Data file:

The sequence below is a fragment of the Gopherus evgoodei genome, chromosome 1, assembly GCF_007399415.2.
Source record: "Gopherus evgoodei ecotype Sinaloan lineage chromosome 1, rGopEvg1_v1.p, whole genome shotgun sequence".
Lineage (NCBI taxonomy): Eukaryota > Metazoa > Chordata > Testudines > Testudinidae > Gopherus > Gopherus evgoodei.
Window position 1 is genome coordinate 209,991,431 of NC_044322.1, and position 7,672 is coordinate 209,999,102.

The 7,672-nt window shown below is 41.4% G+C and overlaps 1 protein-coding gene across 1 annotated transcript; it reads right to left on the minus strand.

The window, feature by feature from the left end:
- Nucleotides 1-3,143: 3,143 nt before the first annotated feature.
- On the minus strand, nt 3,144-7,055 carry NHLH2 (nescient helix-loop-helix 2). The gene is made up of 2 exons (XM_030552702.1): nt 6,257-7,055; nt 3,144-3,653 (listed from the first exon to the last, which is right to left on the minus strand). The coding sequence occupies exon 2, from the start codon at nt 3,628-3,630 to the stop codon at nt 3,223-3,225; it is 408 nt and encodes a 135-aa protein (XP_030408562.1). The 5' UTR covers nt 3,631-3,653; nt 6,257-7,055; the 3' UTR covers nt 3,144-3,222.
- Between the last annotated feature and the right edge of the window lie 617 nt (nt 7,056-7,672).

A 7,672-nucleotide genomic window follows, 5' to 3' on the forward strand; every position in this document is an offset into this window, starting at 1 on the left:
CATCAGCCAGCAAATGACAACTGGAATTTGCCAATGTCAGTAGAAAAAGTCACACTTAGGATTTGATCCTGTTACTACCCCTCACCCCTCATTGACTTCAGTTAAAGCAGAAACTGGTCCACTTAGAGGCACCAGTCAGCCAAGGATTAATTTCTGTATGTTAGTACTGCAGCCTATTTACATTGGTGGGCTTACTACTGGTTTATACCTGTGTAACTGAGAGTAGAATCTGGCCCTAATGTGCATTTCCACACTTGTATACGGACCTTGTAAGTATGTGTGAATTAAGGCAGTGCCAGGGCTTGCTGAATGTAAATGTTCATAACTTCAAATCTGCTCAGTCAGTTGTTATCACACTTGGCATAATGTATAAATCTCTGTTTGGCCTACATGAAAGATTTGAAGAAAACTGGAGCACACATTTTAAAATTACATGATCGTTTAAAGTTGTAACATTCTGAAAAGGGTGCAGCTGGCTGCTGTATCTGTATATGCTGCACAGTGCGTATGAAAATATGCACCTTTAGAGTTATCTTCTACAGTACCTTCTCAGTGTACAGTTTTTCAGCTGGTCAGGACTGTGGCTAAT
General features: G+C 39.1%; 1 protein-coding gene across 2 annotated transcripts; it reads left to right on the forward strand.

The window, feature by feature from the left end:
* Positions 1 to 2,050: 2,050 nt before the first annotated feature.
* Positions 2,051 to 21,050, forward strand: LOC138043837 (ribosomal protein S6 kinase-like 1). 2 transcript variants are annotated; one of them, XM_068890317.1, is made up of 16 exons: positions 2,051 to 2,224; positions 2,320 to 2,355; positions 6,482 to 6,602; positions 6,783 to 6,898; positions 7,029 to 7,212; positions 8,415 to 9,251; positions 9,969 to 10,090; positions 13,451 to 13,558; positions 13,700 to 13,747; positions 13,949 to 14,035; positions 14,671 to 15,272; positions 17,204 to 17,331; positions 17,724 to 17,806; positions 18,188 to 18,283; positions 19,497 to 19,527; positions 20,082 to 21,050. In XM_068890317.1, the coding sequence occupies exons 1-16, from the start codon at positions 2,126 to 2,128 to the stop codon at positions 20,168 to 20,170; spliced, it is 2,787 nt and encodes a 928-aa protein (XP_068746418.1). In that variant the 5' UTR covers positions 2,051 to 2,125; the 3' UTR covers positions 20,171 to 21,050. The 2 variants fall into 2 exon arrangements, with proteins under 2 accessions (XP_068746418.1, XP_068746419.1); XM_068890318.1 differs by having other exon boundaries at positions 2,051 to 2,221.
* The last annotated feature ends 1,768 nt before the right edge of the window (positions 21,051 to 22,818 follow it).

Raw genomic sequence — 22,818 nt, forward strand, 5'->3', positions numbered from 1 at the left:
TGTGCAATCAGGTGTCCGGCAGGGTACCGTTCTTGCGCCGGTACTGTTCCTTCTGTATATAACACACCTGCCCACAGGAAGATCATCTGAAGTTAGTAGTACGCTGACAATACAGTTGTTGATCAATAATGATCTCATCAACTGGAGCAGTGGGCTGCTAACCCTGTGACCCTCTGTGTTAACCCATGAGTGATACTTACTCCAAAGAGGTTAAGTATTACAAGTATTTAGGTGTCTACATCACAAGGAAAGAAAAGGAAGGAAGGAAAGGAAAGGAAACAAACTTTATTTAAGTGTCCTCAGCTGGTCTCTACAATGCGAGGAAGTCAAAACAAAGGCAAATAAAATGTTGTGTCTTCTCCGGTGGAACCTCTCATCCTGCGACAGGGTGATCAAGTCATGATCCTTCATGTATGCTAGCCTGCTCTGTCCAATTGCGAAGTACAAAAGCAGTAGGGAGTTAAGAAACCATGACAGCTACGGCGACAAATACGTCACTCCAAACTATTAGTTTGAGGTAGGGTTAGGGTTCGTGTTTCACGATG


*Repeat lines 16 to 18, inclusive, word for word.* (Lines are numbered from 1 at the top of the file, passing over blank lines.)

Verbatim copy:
* The last annotated feature ends 1,768 nt before the right edge of the window (positions 21,051 to 22,818 follow it).

Raw genomic sequence — 22,818 nt, forward strand, 5'->3', positions numbered from 1 at the left:
TGTGCAATCAGGTGTCCGGCAGGGTACCGTTCTTGCGCCGGTACTGTTCCTTCTGTATATAACACACCTGCCCACAGGAAGATCATCTGAAGTTAGTAGTACGCTGACAATACAGTTGTTGATCAATAATGATCTCATCAACTGGAGCAGTGGGCTGCTAACCCTGTGACCCTCTGTGTTAACCCATGAGTGATACTTACTCCAAAGAGGTTAAGTATTACAAGTATTTAGGTGTCTACATCACAAGGAAAGAAAAGGAAGGAAGGAAAGGAAAGGAAACAAACTTTATTTAAGTGTCCTCAGCTGGTCTCTACAATGCGAGGAAGTCAAAACAAAGGCAAATAAAATGTTGTGTCTTCTCCGGTGGAACCTCTCATCCTGCGACAGGGTGATCAAGTCATGATCCTTCATGTATGCTAGCCTGCTCTGTCCAATTGCGAAGTACAAAAGCAGTAGGGAGTTAAGAAACCATGACAGCTACGGCGACAAATACGTCACTCCAAACTATTAGTTTGAGGTAGGGTTAGGGTTCGTGTTTCACGATG